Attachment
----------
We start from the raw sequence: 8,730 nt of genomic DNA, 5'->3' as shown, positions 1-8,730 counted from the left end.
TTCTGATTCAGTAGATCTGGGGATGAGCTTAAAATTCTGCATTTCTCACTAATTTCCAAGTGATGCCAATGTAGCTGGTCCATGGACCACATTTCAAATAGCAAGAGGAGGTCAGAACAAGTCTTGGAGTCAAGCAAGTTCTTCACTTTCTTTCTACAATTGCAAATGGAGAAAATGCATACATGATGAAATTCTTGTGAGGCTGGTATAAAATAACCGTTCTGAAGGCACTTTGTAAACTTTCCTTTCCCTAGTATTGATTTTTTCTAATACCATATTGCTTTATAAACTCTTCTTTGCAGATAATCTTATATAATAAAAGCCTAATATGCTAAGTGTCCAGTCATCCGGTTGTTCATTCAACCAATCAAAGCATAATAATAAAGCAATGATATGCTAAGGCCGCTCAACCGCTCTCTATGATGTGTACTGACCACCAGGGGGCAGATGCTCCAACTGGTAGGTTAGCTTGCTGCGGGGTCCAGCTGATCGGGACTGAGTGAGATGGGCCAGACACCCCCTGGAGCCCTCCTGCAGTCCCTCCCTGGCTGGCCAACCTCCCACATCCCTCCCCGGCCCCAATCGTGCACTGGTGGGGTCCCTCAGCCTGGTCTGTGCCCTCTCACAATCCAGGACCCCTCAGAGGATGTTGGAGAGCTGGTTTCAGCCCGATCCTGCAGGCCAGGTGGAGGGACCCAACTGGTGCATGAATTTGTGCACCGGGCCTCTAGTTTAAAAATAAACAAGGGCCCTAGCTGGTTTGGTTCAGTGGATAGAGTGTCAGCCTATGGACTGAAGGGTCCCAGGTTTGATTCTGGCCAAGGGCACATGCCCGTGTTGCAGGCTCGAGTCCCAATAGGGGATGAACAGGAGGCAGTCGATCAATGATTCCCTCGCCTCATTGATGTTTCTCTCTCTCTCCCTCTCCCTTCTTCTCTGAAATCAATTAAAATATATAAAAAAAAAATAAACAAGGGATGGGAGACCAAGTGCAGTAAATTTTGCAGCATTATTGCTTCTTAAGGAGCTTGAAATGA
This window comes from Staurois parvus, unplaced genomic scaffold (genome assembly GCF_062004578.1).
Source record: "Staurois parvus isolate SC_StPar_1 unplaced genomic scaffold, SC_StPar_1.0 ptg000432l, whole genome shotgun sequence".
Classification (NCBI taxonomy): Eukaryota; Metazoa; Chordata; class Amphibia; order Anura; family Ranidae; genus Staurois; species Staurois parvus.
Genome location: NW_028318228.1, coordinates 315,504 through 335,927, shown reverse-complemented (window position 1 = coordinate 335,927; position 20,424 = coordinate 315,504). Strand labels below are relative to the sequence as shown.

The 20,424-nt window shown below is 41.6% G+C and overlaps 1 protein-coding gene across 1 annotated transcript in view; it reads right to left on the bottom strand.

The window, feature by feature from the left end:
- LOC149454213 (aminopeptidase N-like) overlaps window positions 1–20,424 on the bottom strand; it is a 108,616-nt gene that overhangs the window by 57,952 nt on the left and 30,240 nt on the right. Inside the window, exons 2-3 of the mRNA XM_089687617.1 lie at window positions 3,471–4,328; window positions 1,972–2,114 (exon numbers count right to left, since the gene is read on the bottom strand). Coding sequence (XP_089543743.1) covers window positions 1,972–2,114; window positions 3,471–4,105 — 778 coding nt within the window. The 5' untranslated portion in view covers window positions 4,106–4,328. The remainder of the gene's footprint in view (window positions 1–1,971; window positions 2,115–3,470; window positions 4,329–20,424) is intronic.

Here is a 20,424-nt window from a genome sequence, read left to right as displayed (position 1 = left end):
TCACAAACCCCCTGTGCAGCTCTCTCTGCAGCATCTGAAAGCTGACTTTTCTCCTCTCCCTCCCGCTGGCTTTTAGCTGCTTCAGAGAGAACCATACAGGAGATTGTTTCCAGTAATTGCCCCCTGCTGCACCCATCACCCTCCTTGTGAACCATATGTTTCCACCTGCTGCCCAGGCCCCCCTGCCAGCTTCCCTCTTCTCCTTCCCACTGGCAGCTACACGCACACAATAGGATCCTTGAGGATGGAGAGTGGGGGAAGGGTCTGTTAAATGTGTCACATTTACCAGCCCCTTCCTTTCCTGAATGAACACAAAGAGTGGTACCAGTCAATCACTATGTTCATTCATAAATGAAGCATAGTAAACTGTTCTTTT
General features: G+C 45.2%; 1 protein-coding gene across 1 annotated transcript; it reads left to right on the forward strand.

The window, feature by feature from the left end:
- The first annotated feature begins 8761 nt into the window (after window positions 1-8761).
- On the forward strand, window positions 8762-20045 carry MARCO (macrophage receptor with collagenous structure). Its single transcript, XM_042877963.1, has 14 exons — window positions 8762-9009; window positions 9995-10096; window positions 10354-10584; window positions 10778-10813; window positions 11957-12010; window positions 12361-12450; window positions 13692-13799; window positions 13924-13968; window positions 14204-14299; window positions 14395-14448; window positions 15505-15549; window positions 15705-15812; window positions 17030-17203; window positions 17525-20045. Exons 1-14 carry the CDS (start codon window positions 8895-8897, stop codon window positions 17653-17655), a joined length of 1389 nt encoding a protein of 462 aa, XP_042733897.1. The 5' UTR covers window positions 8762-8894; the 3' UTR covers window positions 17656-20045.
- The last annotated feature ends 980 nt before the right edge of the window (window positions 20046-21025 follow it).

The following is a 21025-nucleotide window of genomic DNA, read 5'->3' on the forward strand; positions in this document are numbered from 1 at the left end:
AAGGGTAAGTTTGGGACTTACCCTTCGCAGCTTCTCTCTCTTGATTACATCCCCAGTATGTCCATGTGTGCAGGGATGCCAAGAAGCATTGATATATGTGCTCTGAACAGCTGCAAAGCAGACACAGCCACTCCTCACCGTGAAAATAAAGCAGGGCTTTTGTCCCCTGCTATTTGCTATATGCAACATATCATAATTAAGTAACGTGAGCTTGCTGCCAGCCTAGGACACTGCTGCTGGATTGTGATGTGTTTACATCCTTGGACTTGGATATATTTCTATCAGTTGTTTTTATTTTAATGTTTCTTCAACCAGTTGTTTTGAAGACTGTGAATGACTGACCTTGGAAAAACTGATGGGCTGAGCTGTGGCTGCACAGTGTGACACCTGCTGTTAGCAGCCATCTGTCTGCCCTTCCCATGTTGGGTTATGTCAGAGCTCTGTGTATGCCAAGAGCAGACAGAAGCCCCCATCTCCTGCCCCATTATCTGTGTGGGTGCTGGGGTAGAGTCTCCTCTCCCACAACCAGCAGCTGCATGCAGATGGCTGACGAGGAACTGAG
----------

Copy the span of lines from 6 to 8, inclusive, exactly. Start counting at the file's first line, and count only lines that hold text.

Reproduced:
Genome location: NW_028318228.1, coordinates 315,504 through 335,927, shown reverse-complemented (window position 1 = coordinate 335,927; position 20,424 = coordinate 315,504). Strand labels below are relative to the sequence as shown.

The 20,424-nt window shown below is 41.6% G+C and overlaps 1 protein-coding gene across 1 annotated transcript in view; it reads right to left on the bottom strand.

The window, feature by feature from the left end: